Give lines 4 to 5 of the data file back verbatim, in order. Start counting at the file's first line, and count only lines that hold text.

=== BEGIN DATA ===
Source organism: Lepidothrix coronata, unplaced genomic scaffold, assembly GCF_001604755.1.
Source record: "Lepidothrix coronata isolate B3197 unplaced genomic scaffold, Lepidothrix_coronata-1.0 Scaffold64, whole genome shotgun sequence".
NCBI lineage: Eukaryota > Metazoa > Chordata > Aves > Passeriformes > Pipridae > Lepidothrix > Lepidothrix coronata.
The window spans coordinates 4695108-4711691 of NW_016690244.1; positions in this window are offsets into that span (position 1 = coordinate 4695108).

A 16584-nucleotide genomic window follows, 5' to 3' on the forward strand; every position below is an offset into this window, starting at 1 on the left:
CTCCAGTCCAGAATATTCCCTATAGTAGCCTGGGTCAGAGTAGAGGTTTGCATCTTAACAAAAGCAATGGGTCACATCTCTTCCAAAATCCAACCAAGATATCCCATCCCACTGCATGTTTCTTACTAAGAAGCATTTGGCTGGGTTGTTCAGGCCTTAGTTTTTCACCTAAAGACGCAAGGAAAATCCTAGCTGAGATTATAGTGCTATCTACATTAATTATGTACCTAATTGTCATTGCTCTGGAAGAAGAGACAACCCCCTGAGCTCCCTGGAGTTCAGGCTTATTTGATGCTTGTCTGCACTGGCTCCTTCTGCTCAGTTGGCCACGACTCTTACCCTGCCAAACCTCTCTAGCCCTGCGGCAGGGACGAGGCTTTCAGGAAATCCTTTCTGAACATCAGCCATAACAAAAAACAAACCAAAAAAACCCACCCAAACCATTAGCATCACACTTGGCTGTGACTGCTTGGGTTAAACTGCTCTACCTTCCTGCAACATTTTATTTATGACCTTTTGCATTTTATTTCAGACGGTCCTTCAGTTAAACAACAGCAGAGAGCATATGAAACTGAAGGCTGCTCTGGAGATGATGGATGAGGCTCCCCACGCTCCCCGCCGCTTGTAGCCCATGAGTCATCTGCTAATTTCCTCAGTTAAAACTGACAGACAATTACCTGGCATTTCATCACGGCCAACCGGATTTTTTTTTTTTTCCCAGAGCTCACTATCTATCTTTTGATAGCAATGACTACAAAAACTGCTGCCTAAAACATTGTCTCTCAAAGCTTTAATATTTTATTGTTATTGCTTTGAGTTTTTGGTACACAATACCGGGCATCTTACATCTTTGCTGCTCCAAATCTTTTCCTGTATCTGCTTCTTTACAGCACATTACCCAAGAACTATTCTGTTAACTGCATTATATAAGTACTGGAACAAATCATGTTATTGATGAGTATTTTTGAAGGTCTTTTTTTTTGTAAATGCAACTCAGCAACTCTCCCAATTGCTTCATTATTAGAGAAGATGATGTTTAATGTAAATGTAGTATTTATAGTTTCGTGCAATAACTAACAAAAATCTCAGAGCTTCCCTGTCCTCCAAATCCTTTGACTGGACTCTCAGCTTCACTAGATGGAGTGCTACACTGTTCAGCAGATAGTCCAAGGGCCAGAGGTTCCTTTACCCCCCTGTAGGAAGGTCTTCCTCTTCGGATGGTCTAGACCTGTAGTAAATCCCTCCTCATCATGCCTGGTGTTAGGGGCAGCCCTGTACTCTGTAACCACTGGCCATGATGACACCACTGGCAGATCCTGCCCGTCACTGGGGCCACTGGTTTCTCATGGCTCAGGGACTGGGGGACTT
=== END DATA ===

The window spans coordinates 4695108-4711691 of NW_016690244.1; positions in this window are offsets into that span (position 1 = coordinate 4695108).

A 16584-nucleotide genomic window follows, 5' to 3' on the forward strand; every position below is an offset into this window, starting at 1 on the left: